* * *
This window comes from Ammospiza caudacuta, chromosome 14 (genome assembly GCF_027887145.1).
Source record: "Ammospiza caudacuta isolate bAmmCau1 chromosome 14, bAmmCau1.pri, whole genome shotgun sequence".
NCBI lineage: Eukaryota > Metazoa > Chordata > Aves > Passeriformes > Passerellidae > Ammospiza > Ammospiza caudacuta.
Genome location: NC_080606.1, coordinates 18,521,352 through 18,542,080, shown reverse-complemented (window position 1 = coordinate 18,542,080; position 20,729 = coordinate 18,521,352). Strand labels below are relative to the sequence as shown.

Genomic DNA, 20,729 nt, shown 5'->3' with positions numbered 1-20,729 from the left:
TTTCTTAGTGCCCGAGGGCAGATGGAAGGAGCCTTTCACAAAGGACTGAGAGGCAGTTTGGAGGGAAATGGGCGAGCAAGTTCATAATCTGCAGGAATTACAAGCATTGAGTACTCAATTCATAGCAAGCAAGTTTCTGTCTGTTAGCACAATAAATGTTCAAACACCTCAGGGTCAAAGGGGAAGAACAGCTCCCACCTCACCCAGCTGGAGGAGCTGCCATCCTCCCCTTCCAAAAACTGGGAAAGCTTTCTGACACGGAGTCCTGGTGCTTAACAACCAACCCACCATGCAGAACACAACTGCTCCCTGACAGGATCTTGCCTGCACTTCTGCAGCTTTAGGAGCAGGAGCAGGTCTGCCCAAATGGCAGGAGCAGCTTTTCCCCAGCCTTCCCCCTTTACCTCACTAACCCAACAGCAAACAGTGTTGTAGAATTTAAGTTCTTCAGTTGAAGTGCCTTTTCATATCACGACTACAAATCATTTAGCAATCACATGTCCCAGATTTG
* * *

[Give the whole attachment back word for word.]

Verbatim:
This window comes from Ammospiza caudacuta, chromosome 14 (genome assembly GCF_027887145.1).
Source record: "Ammospiza caudacuta isolate bAmmCau1 chromosome 14, bAmmCau1.pri, whole genome shotgun sequence".
NCBI lineage: Eukaryota > Metazoa > Chordata > Aves > Passeriformes > Passerellidae > Ammospiza > Ammospiza caudacuta.
Genome location: NC_080606.1, coordinates 18,521,352 through 18,542,080, shown reverse-complemented (window position 1 = coordinate 18,542,080; position 20,729 = coordinate 18,521,352). Strand labels below are relative to the sequence as shown.

Genomic DNA, 20,729 nt, shown 5'->3' with positions numbered 1-20,729 from the left:
TTTCTTAGTGCCCGAGGGCAGATGGAAGGAGCCTTTCACAAAGGACTGAGAGGCAGTTTGGAGGGAAATGGGCGAGCAAGTTCATAATCTGCAGGAATTACAAGCATTGAGTACTCAATTCATAGCAAGCAAGTTTCTGTCTGTTAGCACAATAAATGTTCAAACACCTCAGGGTCAAAGGGGAAGAACAGCTCCCACCTCACCCAGCTGGAGGAGCTGCCATCCTCCCCTTCCAAAAACTGGGAAAGCTTTCTGACACGGAGTCCTGGTGCTTAACAACCAACCCACCATGCAGAACACAACTGCTCCCTGACAGGATCTTGCCTGCACTTCTGCAGCTTTAGGAGCAGGAGCAGGTCTGCCCAAATGGCAGGAGCAGCTTTTCCCCAGCCTTCCCCCTTTACCTCACTAACCCAACAGCAAACAGTGTTGTAGAATTTAAGTTCTTCAGTTGAAGTGCCTTTTCATATCACGACTACAAATCATTTAGCAATCACATGTCCCAGATTTG